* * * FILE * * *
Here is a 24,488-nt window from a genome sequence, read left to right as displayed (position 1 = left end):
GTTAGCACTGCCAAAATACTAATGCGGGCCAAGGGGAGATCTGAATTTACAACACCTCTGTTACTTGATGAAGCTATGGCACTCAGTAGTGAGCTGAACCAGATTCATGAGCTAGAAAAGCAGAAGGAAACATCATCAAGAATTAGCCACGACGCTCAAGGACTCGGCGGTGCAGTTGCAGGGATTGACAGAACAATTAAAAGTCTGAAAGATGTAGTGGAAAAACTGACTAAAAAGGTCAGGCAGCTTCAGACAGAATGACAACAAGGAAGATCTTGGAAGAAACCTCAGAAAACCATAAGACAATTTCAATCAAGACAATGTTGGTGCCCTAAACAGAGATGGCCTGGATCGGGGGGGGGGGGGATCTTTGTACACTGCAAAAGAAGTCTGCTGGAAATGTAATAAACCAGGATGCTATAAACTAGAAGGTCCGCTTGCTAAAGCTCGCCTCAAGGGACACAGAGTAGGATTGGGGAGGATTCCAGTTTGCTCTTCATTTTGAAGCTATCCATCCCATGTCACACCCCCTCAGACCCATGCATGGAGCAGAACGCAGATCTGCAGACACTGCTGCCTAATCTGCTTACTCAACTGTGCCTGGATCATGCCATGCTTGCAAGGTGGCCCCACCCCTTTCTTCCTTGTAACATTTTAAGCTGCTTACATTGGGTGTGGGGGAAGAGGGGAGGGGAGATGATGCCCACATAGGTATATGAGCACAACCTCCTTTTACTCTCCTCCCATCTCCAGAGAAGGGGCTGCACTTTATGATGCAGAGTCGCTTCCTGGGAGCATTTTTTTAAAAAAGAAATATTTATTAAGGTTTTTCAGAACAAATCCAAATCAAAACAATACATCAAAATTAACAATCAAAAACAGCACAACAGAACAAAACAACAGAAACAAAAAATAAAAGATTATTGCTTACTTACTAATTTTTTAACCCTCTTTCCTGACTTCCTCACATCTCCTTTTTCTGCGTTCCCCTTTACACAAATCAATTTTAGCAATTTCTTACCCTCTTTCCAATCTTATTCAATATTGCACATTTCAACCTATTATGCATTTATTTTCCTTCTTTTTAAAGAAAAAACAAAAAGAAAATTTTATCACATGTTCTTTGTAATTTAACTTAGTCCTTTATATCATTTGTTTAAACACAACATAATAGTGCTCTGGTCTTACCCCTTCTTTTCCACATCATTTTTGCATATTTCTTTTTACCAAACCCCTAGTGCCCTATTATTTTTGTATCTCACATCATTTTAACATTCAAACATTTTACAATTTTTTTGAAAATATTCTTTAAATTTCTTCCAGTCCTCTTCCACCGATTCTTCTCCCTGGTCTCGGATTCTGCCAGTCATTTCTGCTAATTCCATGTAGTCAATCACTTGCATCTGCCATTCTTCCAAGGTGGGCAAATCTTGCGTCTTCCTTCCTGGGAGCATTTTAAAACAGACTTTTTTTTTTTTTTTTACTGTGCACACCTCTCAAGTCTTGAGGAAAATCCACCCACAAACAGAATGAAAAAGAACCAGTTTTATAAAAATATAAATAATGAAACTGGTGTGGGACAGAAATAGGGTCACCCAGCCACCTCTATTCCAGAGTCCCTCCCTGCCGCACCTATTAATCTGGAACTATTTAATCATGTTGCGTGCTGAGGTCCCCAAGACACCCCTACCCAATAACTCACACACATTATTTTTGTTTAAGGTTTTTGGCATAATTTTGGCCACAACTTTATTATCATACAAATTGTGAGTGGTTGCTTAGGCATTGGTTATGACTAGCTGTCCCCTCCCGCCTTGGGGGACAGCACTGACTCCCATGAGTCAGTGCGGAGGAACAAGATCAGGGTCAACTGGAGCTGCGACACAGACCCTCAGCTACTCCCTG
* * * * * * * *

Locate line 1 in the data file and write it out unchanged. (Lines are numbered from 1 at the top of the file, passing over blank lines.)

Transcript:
Here is a 24,488-nt window from a genome sequence, read left to right as displayed (position 1 = left end):